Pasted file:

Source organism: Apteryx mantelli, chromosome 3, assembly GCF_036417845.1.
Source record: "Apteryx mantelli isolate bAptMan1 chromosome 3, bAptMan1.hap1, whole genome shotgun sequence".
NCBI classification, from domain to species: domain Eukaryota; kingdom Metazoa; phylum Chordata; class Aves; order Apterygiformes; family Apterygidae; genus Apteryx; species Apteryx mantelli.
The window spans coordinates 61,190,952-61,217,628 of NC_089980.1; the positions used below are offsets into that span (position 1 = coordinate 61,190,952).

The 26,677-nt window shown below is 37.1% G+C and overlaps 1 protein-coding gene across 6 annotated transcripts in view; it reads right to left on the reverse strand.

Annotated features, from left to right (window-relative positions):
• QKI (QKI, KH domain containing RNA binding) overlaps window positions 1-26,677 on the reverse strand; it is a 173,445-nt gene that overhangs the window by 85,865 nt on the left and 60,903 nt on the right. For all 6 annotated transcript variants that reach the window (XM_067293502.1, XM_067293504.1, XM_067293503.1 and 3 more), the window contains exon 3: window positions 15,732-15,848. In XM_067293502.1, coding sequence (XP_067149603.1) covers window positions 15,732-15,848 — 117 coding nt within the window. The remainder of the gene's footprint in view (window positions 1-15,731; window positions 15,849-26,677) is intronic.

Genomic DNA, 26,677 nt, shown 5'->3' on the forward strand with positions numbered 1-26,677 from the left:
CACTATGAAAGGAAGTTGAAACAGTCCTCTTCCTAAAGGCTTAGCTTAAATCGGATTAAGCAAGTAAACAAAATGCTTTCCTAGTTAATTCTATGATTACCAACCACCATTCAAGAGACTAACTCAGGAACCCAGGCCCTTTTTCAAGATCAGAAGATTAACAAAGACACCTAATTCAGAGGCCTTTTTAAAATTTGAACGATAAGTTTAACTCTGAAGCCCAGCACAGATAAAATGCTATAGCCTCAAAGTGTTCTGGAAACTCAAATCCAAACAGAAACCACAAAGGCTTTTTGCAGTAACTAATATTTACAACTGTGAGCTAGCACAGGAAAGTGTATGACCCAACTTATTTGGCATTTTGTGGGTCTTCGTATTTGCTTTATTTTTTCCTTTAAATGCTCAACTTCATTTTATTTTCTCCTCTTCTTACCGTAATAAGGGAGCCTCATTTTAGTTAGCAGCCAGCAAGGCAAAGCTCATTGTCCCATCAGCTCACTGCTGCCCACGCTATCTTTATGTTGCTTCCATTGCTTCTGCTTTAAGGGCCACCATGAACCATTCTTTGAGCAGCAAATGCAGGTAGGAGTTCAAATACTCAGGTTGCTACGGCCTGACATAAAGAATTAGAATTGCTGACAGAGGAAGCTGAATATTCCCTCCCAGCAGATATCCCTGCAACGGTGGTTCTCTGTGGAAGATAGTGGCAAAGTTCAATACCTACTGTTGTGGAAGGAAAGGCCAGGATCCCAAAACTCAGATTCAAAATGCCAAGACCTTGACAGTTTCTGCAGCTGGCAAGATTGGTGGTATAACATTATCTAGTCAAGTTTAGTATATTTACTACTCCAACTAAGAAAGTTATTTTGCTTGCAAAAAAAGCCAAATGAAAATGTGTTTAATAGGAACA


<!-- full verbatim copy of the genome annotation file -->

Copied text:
Source organism: Apteryx mantelli, chromosome 3, assembly GCF_036417845.1.
Source record: "Apteryx mantelli isolate bAptMan1 chromosome 3, bAptMan1.hap1, whole genome shotgun sequence".
NCBI classification, from domain to species: domain Eukaryota; kingdom Metazoa; phylum Chordata; class Aves; order Apterygiformes; family Apterygidae; genus Apteryx; species Apteryx mantelli.
The window spans coordinates 61,190,952-61,217,628 of NC_089980.1; the positions used below are offsets into that span (position 1 = coordinate 61,190,952).

The 26,677-nt window shown below is 37.1% G+C and overlaps 1 protein-coding gene across 6 annotated transcripts in view; it reads right to left on the reverse strand.

Annotated features, from left to right (window-relative positions):
• QKI (QKI, KH domain containing RNA binding) overlaps window positions 1-26,677 on the reverse strand; it is a 173,445-nt gene that overhangs the window by 85,865 nt on the left and 60,903 nt on the right. For all 6 annotated transcript variants that reach the window (XM_067293502.1, XM_067293504.1, XM_067293503.1 and 3 more), the window contains exon 3: window positions 15,732-15,848. In XM_067293502.1, coding sequence (XP_067149603.1) covers window positions 15,732-15,848 — 117 coding nt within the window. The remainder of the gene's footprint in view (window positions 1-15,731; window positions 15,849-26,677) is intronic.

Genomic DNA, 26,677 nt, shown 5'->3' on the forward strand with positions numbered 1-26,677 from the left:
CACTATGAAAGGAAGTTGAAACAGTCCTCTTCCTAAAGGCTTAGCTTAAATCGGATTAAGCAAGTAAACAAAATGCTTTCCTAGTTAATTCTATGATTACCAACCACCATTCAAGAGACTAACTCAGGAACCCAGGCCCTTTTTCAAGATCAGAAGATTAACAAAGACACCTAATTCAGAGGCCTTTTTAAAATTTGAACGATAAGTTTAACTCTGAAGCCCAGCACAGATAAAATGCTATAGCCTCAAAGTGTTCTGGAAACTCAAATCCAAACAGAAACCACAAAGGCTTTTTGCAGTAACTAATATTTACAACTGTGAGCTAGCACAGGAAAGTGTATGACCCAACTTATTTGGCATTTTGTGGGTCTTCGTATTTGCTTTATTTTTTCCTTTAAATGCTCAACTTCATTTTATTTTCTCCTCTTCTTACCGTAATAAGGGAGCCTCATTTTAGTTAGCAGCCAGCAAGGCAAAGCTCATTGTCCCATCAGCTCACTGCTGCCCACGCTATCTTTATGTTGCTTCCATTGCTTCTGCTTTAAGGGCCACCATGAACCATTCTTTGAGCAGCAAATGCAGGTAGGAGTTCAAATACTCAGGTTGCTACGGCCTGACATAAAGAATTAGAATTGCTGACAGAGGAAGCTGAATATTCCCTCCCAGCAGATATCCCTGCAACGGTGGTTCTCTGTGGAAGATAGTGGCAAAGTTCAATACCTACTGTTGTGGAAGGAAAGGCCAGGATCCCAAAACTCAGATTCAAAATGCCAAGACCTTGACAGTTTCTGCAGCTGGCAAGATTGGTGGTATAACATTATCTAGTCAAGTTTAGTATATTTACTACTCCAACTAAGAAAGTTATTTTGCTTGCAAAAAAAGCCAAATGAAAATGTGTTTAATAGGAACA